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Cylance, a cybersecurity company owned by BlackBerry Ltd., suffered a data breach and the stolen data was offered for sale on the notorious hacker forum BreachForums.

The data was first reported on X Inc. by Dark Web Informer on June 7 and is being offered for sale for $750,000 by known BreachForums hacker “Sp1d3r.” The listing on BreachForums is said to include 34 million customer and employee records, as well as personally identifiable information, prospect lists, partner lists, and Cylance user lists.

BlackBerry Cylance has since confirmed the data theft and told BleepingComputer that the leaked samples provided by the hacker appear to be old marketing data used by Cylance. “Based on our initial reviews of the data in question, no current Cylance customers are affected and it does not contain confidential information,” a company spokesperson said. “The data in question was accessed from a third-party platform unrelated to BlackBerry and appears to date from 2015 to 2018, which predates BlackBerry’s acquisition of the Cylance product portfolio.”

BlackBerry acquired Cylance in November 2018 for $1.4 billion. Since then, Cylance has continued to operate as a standalone company, although BlackBerry has integrated Cylance features such as CylanceGUARD into BlackBerry products such as BlackBerry AtHoc.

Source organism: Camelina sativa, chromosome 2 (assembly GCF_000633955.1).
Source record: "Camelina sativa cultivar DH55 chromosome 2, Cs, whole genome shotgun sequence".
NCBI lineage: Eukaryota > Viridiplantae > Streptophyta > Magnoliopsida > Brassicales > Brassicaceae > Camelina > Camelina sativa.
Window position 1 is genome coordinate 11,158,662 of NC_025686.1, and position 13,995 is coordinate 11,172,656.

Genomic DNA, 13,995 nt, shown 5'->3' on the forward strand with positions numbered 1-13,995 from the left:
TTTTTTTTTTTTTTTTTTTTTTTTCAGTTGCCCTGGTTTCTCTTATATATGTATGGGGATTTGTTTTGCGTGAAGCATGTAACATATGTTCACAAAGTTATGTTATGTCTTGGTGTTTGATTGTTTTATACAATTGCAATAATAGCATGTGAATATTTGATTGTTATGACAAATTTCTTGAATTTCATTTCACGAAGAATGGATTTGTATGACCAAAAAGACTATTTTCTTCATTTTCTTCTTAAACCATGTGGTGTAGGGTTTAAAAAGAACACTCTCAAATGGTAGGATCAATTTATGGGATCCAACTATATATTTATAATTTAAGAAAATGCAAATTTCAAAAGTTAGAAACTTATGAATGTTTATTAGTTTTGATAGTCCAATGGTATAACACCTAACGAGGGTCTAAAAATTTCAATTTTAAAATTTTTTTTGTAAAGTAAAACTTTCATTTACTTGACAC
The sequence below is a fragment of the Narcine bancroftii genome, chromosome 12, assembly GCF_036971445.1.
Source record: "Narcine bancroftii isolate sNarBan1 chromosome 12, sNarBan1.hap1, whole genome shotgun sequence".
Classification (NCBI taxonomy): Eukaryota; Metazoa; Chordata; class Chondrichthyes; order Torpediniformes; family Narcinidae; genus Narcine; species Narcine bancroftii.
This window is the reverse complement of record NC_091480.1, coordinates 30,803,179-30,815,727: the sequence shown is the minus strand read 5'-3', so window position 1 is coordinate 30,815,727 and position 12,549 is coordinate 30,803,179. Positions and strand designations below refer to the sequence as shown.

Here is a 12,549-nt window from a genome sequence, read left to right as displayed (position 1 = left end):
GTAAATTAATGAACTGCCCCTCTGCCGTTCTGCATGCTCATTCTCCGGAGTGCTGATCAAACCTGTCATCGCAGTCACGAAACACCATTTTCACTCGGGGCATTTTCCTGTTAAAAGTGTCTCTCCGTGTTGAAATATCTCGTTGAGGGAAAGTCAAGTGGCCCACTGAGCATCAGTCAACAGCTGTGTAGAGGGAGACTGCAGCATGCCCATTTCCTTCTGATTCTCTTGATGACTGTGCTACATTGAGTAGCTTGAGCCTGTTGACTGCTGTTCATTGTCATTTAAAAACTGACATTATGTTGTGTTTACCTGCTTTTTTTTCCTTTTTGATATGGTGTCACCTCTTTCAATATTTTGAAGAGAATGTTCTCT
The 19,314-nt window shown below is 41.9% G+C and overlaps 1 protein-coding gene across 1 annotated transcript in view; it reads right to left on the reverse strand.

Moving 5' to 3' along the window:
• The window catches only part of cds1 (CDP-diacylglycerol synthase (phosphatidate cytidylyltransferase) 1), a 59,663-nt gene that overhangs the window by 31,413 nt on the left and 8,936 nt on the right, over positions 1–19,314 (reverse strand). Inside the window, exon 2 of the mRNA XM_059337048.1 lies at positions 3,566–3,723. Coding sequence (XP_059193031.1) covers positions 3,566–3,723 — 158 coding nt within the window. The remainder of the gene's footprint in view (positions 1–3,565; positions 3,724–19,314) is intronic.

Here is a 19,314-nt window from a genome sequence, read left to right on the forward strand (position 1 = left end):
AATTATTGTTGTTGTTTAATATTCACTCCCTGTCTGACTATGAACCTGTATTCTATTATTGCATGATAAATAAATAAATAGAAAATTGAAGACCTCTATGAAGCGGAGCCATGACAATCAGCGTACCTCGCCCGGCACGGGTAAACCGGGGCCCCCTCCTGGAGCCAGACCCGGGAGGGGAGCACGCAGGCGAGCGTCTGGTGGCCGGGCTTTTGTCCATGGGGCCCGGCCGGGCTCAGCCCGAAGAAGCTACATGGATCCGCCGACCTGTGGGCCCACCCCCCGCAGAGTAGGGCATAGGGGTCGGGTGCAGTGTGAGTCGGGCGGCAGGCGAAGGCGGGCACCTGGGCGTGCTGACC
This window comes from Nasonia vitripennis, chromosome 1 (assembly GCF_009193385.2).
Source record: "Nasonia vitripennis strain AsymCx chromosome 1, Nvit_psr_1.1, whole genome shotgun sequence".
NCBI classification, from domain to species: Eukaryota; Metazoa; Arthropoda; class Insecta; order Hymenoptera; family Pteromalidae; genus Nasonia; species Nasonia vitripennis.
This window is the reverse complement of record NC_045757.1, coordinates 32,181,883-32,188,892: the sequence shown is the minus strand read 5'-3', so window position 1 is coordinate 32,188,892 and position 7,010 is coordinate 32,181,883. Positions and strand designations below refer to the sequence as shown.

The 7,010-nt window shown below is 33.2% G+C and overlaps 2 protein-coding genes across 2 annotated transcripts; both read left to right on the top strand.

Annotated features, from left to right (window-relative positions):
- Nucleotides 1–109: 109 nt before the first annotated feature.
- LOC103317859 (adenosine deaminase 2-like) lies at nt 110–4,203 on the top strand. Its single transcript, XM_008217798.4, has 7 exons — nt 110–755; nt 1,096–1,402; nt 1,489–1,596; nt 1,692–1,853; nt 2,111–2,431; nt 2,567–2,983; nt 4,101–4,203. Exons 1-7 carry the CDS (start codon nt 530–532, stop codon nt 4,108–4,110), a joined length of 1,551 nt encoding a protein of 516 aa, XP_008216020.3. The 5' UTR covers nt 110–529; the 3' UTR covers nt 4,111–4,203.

What’s missing from the story is where the data came from. Hacker Sp1d3r also offers hacked data from Advance Auto Parts Inc. on BreachForums, linked to an attack on Snowflake Inc. customers that began in mid-April.

Since Sp1d3r is offering the data, some might conclude that the Cylance data could be linked to Snowflake. However, BlackBerry has denied this and stated that Cylance is not a Snowflake customer.

Jim Routh, chief trust officer at Saviynt Inc., a cloud identity security and management solutions company, told SiliconANGLE that the information about the data breach, “even if accurate, paints a rather ambiguous picture due to the length of time the data has been around.”

“The price is high considering that the email-related data used for marketing purposes is not current,” Routh said. “Given current black market prices for email data, it is unlikely that this data would sell for anywhere near $750,000.”

Photo: BlackBerry Cylance

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